“Well now what do I do?”

After covering most of the places I had planned for both today and tomorrow, I sat down at a cafe this morning to think about what else to do  while I still had some sunshine.

I woke up early with Karen calling me on Skype at 7:30 (12:30 a.m. Central) so we could talk before she went to bed and so I would actually get up that early to use the sun ( told me it would be sunny) while I had the opportunity. So after a quick breakfast (filled with the young German hordes I talked about yesterday) I left for my adventure.

I first took the bus up Ku’damm to the Zoologischer Garten Bahnhof. Here I picked up an S-bahn train to the Hauptbahnhof – Berlin’s main train station. As I did with my host family and a group from UTM two years ago, I knew that starting at the Hauptbahnhof would provide me the opportunity to walk by the Bundeskanzleramt (Office of the Federal Chancellery) and the Bundestag before heading to Pariser Platz and the Brandenburg Gate. Again.

I took photos of those two political buildings and then continued on to search for more political buildings between the Gate and Potsdammer Platz. There are quite a lot of political buildings along Wilhelmstrasse and what is known as the Altes Regierungsviertel (old regulations (?) quarter). This area was the center of political activity during the days of of the Prussian empire through both World Wars until it became part of the DDR and the Soviets moved their political buildings to the middle of East Berlin. Since reunification, several political buildings have moved back to the Wilhelmstrasse area, including several offices of the German Bundeslände (Federal States), the upper chamber of Germany’s parliament in the Bundesrat, the Federal Finance Ministry, the Ministry for Nutrition, Agriculture, and Consumer Protection, the Minstry for Employment and Social Affairs, and the British Embassy. Needless to say there were lots of photos to be taken.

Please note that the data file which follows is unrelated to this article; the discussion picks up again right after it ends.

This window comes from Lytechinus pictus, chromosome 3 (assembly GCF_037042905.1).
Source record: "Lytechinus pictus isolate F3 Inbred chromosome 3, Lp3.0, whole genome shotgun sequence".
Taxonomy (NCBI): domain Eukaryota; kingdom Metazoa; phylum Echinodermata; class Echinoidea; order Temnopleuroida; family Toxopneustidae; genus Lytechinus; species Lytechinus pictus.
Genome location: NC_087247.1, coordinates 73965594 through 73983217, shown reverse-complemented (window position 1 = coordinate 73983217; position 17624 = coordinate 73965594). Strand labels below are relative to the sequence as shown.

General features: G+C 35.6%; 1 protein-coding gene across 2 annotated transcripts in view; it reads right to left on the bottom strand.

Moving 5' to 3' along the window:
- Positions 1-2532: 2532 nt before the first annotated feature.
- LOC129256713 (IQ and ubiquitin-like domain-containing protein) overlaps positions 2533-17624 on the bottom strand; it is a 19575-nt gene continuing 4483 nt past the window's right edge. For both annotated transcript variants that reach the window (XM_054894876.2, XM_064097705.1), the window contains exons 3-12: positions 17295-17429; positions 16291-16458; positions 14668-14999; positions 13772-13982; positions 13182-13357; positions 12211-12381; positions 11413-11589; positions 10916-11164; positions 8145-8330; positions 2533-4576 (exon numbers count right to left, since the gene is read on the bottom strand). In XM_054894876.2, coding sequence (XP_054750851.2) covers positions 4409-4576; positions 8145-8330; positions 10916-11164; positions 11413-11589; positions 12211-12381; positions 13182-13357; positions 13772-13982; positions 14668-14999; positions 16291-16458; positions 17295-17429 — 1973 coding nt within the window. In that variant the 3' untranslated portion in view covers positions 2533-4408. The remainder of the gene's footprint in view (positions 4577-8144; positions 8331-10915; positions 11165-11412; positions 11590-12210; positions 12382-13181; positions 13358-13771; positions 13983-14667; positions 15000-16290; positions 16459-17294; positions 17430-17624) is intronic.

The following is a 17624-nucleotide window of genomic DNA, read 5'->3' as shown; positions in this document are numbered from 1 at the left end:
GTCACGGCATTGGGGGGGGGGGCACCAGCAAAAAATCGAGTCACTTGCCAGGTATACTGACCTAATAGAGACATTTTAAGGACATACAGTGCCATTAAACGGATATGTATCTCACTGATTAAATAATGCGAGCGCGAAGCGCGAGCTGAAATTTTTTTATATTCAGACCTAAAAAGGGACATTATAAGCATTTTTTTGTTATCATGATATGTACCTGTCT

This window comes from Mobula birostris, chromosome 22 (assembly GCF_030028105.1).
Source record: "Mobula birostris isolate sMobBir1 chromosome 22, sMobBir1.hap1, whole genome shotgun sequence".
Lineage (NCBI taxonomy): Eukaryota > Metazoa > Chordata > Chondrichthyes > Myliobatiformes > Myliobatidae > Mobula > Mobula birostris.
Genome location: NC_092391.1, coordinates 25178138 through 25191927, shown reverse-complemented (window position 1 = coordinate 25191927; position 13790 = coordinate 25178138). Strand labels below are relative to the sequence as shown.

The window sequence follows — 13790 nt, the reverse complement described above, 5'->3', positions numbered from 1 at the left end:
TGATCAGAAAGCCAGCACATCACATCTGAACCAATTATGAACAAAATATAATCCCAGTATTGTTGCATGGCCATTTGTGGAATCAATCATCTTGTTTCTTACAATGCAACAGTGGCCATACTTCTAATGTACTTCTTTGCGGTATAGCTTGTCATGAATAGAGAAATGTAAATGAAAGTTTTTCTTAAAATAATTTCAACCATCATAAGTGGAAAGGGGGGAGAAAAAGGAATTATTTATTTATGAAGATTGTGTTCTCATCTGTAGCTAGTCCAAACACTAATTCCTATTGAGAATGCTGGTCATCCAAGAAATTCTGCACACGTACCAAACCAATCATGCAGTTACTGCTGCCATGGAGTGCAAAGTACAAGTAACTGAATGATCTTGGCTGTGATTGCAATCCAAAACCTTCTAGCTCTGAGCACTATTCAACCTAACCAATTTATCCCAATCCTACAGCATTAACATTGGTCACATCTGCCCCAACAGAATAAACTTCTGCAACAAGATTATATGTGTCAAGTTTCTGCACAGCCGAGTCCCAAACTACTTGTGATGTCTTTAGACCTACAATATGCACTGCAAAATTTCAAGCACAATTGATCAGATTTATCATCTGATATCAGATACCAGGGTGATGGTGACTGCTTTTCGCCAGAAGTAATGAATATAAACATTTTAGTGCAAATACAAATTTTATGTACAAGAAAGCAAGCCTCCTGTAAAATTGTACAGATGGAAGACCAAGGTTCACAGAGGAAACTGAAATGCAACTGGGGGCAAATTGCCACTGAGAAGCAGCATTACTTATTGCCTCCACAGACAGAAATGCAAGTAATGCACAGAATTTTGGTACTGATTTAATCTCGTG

As I meandered about on Wilhelmstrasse, I also walked around parts of Potsdammer Platz and Leipziger Platz to take photos of several important business/economy buildings. I will elaborate more about these on Flickr. I had intended to cover this area tomorrow, but it seemed to work out fine today.

After leaving Potsdammer Platz/Leipziger Platz, I walked back to Wilhemstrasse and didn’t know quite what to do. I knew that I had a few more hours of sun, so I sat down at a cafe and pulled out the maps and National Geographic Guidebook and decided to keep walking down Wilhelmstrasse. Without intending to, I came to a stretch of the Berlin Wall that has been left intact and what is known as the Topographie des Terrors (Topography of Terror), an outdoor exhibit at the ruins of the Gestapo headquarters that covers the history of the Gestapo/SS/SD acts of Terror in WWII. I didn’t really want to see the exhibit, as it isn’t all that useful for my paper, but behind it there was a temporary exhibit on the significance of Wilhelmstrasse through the last two centuries, so I walked and read through that exhibit instead. The exhibit ended at the back of the Bundesrat next to Martin-Gropius-Bau (an art exhibition hall) that wasn’t all that interesting to me, so after a few photos I headed back to Potsdammer Platz to do more photo work.

I photographed most of the large buildings around Potsdammer Platz – the Deutsche Bahn tower, the Mercedes-Benz tower, the Price Waterhouse Cooper building, Sony Center, and the mall at the Mercedes-Benz quarter – Arkaden. By this point my feet were getting tired, so I decided to check out the mall. They have a lot of high fashion clothing stores and other mall type stores (similar to on Ku’damm) so the only places I checked out were a book store and a Gelato-Eis (ice cream) cafe. I ordered a Tartufo based on its picture on the menu. It had chocolate and coffee flavored gelato, whipped cream, and a chocolate wafer. After the first few bites I noticed a bit of an odd flavor (it had a whang to it, as my mother would say) and I looked at my receipt to see that it was a “Tartufo Eierlikor” – Tartufo Irish Liquor. Oops. I don’t know if it was Irish Liquor flavoring…but I’m going to bet not. Live and learn, oh well.